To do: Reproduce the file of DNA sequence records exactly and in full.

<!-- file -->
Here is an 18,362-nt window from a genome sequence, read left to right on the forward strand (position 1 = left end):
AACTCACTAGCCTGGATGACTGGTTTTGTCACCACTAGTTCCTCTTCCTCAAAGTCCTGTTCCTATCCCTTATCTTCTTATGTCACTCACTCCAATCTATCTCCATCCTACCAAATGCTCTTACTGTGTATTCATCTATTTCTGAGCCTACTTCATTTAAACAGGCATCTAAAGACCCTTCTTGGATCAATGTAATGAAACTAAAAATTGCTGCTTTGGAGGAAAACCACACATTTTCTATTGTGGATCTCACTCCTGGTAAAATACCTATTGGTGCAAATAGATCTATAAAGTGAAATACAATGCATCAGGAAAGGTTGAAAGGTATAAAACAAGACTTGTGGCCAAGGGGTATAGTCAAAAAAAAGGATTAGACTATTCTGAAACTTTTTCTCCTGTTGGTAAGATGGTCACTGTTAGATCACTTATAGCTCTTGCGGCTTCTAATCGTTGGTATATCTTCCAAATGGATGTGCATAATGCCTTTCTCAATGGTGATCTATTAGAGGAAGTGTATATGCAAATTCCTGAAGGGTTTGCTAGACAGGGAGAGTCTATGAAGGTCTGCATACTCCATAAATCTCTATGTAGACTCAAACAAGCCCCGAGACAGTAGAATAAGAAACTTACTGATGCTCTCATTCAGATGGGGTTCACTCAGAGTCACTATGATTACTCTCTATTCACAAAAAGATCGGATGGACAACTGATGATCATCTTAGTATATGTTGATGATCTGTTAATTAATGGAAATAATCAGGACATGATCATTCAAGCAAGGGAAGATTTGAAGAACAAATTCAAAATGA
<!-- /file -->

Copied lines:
Here is an 18,362-nt window from a genome sequence, read left to right on the forward strand (position 1 = left end):
AACTCACTAGCCTGGATGACTGGTTTTGTCACCACTAGTTCCTCTTCCTCAAAGTCCTGTTCCTATCCCTTATCTTCTTATGTCACTCACTCCAATCTATCTCCATCCTACCAAATGCTCTTACTGTGTATTCATCTATTTCTGAGCCTACTTCATTTAAACAGGCATCTAAAGACCCTTCTTGGATCAATGTAATGAAACTAAAAATTGCTGCTTTGGAGGAAAACCACACATTTTCTATTGTGGATCTCACTCCTGGTAAAATACCTATTGGTGCAAATAGATCTATAAAGTGAAATACAATGCATCAGGAAAGGTTGAAAGGTATAAAACAAGACTTGTGGCCAAGGGGTATAGTCAAAAAAAAGGATTAGACTATTCTGAAACTTTTTCTCCTGTTGGTAAGATGGTCACTGTTAGATCACTTATAGCTCTTGCGGCTTCTAATCGTTGGTATATCTTCCAAATGGATGTGCATAATGCCTTTCTCAATGGTGATCTATTAGAGGAAGTGTATATGCAAATTCCTGAAGGGTTTGCTAGACAGGGAGAGTCTATGAAGGTCTGCATACTCCATAAATCTCTATGTAGACTCAAACAAGCCCCGAGACAGTAGAATAAGAAACTTACTGATGCTCTCATTCAGATGGGGTTCACTCAGAGTCACTATGATTACTCTCTATTCACAAAAAGATCGGATGGACAACTGATGATCATCTTAGTATATGTTGATGATCTGTTAATTAATGGAAATAATCAGGACATGATCATTCAAGCAAGGGAAGATTTGAAGAACAAATTCAAAATGA